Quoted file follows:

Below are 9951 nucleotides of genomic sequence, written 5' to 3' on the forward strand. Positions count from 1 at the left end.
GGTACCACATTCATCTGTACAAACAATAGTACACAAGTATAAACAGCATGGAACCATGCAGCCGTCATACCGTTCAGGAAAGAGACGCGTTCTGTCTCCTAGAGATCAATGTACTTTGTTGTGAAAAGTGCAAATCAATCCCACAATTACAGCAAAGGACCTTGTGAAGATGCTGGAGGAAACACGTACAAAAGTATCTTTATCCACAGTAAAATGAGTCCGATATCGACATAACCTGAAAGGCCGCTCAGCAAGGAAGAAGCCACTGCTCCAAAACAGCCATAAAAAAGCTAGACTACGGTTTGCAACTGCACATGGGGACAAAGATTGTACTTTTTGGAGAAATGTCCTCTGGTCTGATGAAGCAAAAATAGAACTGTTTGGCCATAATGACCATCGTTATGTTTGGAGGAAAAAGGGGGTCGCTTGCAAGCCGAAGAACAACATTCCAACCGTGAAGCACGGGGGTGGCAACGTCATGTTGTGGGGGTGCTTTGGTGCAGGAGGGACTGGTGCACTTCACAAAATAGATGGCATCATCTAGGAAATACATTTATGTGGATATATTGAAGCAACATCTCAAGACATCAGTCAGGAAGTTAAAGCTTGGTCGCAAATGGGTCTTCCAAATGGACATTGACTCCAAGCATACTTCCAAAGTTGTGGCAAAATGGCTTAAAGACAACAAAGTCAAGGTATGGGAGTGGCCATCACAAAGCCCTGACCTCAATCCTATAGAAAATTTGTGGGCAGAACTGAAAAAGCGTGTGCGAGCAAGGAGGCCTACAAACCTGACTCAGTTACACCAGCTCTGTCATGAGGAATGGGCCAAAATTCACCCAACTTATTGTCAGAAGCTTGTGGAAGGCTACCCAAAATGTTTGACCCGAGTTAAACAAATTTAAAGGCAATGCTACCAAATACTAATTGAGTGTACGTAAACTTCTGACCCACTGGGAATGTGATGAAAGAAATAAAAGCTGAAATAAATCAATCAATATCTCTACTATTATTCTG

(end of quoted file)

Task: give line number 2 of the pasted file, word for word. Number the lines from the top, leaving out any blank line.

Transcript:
GGTACCACATTCATCTGTACAAACAATAGTACACAAGTATAAACAGCATGGAACCATGCAGCCGTCATACCGTTCAGGAAAGAGACGCGTTCTGTCTCCTAGAGATCAATGTACTTTGTTGTGAAAAGTGCAAATCAATCCCACAATTACAGCAAAGGACCTTGTGAAGATGCTGGAGGAAACACGTACAAAAGTATCTTTATCCACAGTAAAATGAGTCCGATATCGACATAACCTGAAAGGCCGCTCAGCAAGGAAGAAGCCACTGCTCCAAAACAGCCATAAAAAAGCTAGACTACGGTTTGCAACTGCACATGGGGACAAAGATTGTACTTTTTGGAGAAATGTCCTCTGGTCTGATGAAGCAAAAATAGAACTGTTTGGCCATAATGACCATCGTTATGTTTGGAGGAAAAAGGGGGTCGCTTGCAAGCCGAAGAACAACATTCCAACCGTGAAGCACGGGGGTGGCAACGTCATGTTGTGGGGGTGCTTTGGTGCAGGAGGGACTGGTGCACTTCACAAAATAGATGGCATCATCTAGGAAATACATTTATGTGGATATATTGAAGCAACATCTCAAGACATCAGTCAGGAAGTTAAAGCTTGGTCGCAAATGGGTCTTCCAAATGGACATTGACTCCAAGCATACTTCCAAAGTTGTGGCAAAATGGCTTAAAGACAACAAAGTCAAGGTATGGGAGTGGCCATCACAAAGCCCTGACCTCAATCCTATAGAAAATTTGTGGGCAGAACTGAAAAAGCGTGTGCGAGCAAGGAGGCCTACAAACCTGACTCAGTTACACCAGCTCTGTCATGAGGAATGGGCCAAAATTCACCCAACTTATTGTCAGAAGCTTGTGGAAGGCTACCCAAAATGTTTGACCCGAGTTAAACAAATTTAAAGGCAATGCTACCAAATACTAATTGAGTGTACGTAAACTTCTGACCCACTGGGAATGTGATGAAAGAAATAAAAGCTGAAATAAATCAATCAATATCTCTACTATTATTCTG